Dexter had what he wanted, and he abruptly switched topics. “Dr. Clayton, earlier you testified that the mention of the nations of Ammon and Moab in the Five Books of Moses was an anachronism because those nations did not exist yet. Is that correct?”
“Yes, it is.”
“And you quoted as your source a book called The Bible Unearthed by Dr. Israel Finkelstein. Is that correct?”
“Now on page 40 of that book the author mentions another quite similar anachronism that you failed to mention.” He glanced knowingly at the jury and then turned back to the witness. “Dr. Finkelstein writes about the story in the Bible of Esau and Jacob, the twin sons of Isaac and Rebecca. Esau, the elder, is a feral hunter, while Jacob is a sensitive scholar. God tells Rebecca when she is pregnant, ‘Two nations are in your womb, and two people, born of you, shall be divided; the one shall be stronger than the other, the elder shall serve the younger.’ This bit of legend, Dr. Finkelstein argues, was concocted as divine legitimization of the political relationship between the two nations in late monarchic times when Israel dominated Edom, the nation supposedly founded by Esau. Am I correct?”
“And then Finkelstein adds – and I quote – ‘But Edom did not exist as a distinct political entity until a relatively late period. From the Assyrian source we know there were no real kings and no state in Edom until the late eighth century b.c.e … The archaeological evidence is also clear: the first large-scale wave of settlement in Edom … may have started in the late eighth century but reached a peak only in the seventh and early sixth century b.c.e. Before then, the area was sparsely populated … Thus, here too the stories of Esau and Jacob … are skillfully fashioned as archaizing legends to reflect the rivalries of late monarchic times.’ These are the words of Dr. Finkelstein, slight condensed. Do they sound familiar, Dr. Clayton?”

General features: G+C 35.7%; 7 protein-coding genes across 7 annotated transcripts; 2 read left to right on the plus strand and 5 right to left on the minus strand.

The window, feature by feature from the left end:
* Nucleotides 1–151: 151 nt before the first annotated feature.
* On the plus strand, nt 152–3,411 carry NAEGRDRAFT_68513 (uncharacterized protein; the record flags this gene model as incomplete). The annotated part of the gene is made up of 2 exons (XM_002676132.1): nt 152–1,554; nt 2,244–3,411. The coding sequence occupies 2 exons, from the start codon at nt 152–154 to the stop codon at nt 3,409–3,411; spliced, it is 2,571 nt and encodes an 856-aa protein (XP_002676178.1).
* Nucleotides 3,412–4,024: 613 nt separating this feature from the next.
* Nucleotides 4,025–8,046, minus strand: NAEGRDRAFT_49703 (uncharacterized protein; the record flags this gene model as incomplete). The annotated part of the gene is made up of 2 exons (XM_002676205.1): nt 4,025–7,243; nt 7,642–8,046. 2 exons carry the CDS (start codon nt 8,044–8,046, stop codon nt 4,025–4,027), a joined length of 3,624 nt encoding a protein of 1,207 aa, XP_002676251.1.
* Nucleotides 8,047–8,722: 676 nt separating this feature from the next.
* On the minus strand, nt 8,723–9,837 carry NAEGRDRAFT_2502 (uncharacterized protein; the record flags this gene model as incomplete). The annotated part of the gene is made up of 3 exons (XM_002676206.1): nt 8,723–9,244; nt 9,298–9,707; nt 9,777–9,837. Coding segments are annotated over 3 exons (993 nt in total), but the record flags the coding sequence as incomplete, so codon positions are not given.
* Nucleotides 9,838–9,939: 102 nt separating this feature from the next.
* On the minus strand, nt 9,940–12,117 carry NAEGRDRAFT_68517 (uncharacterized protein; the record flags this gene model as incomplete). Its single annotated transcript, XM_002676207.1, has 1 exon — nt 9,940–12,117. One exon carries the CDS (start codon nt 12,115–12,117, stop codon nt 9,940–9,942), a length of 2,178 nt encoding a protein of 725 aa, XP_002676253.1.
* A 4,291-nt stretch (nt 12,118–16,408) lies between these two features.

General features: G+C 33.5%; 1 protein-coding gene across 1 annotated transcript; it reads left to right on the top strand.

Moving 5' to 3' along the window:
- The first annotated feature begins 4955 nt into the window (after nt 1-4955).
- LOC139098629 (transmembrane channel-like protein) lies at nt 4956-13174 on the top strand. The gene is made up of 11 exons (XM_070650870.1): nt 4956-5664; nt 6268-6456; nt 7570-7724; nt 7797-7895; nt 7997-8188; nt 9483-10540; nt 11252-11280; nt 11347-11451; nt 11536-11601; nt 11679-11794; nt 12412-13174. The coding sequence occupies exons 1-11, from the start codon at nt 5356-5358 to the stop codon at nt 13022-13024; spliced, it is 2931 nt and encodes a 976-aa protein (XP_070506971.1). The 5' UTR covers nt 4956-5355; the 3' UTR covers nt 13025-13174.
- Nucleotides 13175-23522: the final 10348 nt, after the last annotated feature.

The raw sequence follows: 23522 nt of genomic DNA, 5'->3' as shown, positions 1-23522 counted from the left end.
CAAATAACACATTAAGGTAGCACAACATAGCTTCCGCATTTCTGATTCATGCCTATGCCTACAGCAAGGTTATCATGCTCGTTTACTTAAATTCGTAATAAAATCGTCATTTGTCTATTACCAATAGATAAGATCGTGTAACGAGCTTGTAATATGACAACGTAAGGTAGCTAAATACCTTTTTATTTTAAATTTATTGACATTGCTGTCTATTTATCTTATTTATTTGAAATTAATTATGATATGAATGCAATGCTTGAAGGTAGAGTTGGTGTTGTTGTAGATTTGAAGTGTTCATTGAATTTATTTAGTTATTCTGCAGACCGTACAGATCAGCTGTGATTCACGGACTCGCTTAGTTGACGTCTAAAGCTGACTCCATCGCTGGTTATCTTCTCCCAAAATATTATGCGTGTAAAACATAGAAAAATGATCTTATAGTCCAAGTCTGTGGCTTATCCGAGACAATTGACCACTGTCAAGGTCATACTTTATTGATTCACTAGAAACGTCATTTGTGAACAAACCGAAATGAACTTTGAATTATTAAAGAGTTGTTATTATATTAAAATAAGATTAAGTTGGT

The professor hesitated before he replied. “Yes, they do.”
“Why didn’t you mention the anachronism of a non-existent Edom together with the anachronism of non-existent Ammon and Moab?”
Dr. Clayton wiped his brow with the back of his hand. “Because I felt the case was a little weaker for Edom than the case for Ammon and Moab.”
Dexter leaned forward and looked the witness directly in the eye. “Isn’t it true that there were developments after Dr. Finkelstein’s book was published in 2001? Isn’t it true that in 2005 an international team of American, Canadian, Jordanian and German archaeologists, headed by Dr. Thomas Levy, professor of Archaeology at the University of California at San Diego, discovered that Edom existed hundreds of years earlier than previously believed?”
“Yes,” whispered the witness.
“Isn’t it true that they investigated an Edomite copper ore zone and found major copper mining and production, massive fortifications and over a hundred building complexes going back into the second millennium b.c.e.?”
“So what happened to Dr. Finkelstein’s projections?”
“They were disproved. But they were legitimate at the time.”
The witness had stepped right into Dexter’s trap.
“Which just goes to show you,” said Dexter, “that even legitimate projections cannot be considered conclusive, doesn’t it?”
“You can draw your own conclusions.”
Dexter was accustomed to hostile witnesses making fatuous statements. He cocked his head at the jury and smiled.
“Let’s move on, Dr. Clayton,” he said. “One of the most famous alleged anachronisms in the early days of the field of biblical criticism involved the Hittites, didn’t it?”